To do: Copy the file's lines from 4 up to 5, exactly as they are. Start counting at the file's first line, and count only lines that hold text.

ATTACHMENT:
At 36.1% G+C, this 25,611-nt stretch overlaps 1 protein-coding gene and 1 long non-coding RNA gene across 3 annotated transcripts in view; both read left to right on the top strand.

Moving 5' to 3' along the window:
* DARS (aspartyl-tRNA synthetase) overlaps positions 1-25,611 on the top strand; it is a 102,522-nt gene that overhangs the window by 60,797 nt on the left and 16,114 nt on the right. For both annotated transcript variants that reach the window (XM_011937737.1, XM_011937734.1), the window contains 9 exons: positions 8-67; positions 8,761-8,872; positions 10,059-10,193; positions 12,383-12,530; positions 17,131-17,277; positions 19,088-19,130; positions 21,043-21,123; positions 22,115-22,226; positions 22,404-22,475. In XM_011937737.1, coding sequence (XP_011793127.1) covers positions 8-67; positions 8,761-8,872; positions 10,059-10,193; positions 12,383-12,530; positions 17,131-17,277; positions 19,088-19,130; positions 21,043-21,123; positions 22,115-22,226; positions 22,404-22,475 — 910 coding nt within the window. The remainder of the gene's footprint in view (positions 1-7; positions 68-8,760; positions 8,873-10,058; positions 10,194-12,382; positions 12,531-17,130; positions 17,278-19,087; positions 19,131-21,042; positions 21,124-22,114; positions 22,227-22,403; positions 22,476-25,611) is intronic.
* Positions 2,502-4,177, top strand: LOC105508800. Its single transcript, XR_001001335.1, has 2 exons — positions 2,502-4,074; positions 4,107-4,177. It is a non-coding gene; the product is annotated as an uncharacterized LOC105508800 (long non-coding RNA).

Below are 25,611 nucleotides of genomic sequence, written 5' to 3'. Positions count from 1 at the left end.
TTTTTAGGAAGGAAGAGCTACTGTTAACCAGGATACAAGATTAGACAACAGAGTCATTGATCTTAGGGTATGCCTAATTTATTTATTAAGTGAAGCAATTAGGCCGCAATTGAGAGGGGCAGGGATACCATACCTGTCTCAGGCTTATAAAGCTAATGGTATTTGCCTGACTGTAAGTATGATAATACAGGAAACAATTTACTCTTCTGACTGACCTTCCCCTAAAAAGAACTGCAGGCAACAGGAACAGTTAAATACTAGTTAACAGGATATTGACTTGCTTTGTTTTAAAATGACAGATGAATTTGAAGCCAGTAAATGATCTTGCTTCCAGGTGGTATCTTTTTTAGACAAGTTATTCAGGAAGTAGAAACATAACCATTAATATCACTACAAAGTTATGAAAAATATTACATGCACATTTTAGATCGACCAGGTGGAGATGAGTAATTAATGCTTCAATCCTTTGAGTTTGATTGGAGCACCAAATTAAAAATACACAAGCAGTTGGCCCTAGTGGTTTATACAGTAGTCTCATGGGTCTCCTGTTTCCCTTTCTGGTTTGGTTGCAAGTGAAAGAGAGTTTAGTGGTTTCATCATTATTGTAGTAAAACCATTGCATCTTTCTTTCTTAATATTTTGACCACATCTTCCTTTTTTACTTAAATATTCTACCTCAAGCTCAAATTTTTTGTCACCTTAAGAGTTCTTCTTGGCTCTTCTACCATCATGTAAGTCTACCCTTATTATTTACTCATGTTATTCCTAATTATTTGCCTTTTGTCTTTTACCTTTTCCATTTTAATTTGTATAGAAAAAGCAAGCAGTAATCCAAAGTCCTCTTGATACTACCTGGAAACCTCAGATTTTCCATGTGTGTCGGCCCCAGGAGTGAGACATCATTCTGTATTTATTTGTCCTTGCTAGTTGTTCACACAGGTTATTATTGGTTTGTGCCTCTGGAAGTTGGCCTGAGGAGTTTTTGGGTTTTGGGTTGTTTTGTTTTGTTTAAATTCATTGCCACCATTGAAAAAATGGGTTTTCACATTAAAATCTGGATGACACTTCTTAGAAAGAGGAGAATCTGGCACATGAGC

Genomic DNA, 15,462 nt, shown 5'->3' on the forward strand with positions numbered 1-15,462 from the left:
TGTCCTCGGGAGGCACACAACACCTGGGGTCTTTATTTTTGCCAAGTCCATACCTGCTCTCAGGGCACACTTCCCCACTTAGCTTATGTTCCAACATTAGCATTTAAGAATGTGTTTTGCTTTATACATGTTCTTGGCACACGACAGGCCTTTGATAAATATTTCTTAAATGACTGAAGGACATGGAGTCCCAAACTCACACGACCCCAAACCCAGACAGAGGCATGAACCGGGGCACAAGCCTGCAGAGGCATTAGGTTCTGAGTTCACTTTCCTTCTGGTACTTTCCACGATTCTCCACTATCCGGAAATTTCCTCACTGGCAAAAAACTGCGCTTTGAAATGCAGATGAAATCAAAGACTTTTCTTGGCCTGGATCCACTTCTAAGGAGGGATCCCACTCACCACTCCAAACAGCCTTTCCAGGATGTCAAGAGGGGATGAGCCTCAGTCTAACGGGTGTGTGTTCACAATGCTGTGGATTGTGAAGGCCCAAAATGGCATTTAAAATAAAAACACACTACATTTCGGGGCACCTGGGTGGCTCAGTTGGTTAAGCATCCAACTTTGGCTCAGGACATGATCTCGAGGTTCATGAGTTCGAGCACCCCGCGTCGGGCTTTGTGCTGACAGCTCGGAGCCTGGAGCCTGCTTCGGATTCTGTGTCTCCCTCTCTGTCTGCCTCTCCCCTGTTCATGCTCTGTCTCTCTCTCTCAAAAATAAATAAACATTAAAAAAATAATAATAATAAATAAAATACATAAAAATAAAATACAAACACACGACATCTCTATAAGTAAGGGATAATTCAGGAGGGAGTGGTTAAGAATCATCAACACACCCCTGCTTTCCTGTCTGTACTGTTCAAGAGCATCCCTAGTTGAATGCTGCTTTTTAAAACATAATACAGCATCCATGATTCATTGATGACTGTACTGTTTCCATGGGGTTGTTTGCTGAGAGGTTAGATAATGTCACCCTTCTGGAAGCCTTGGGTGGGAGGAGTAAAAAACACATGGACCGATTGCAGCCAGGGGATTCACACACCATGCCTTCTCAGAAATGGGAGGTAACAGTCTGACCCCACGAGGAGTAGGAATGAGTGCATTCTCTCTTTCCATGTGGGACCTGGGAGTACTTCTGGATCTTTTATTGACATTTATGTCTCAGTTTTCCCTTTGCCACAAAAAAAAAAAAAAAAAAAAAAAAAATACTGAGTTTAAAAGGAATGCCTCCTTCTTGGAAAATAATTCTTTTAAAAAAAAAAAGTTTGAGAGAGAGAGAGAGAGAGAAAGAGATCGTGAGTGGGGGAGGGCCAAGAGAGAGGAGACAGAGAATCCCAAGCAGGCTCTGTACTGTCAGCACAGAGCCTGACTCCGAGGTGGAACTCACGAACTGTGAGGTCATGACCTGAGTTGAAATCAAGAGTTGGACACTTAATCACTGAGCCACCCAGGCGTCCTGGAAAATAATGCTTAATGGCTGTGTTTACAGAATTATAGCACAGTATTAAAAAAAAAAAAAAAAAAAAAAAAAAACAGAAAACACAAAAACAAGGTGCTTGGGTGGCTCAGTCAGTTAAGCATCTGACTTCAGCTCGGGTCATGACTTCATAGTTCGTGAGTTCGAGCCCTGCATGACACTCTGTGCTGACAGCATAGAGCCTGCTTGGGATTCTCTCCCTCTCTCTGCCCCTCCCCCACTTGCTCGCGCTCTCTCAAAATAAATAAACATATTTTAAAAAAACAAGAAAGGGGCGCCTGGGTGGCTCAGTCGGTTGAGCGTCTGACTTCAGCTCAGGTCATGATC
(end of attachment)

* Positions 2,502-4,177, top strand: LOC105508800. Its single transcript, XR_001001335.1, has 2 exons — positions 2,502-4,074; positions 4,107-4,177. It is a non-coding gene; the product is annotated as an uncharacterized LOC105508800 (long non-coding RNA).

Below are 25,611 nucleotides of genomic sequence, written 5' to 3'. Positions count from 1 at the left end.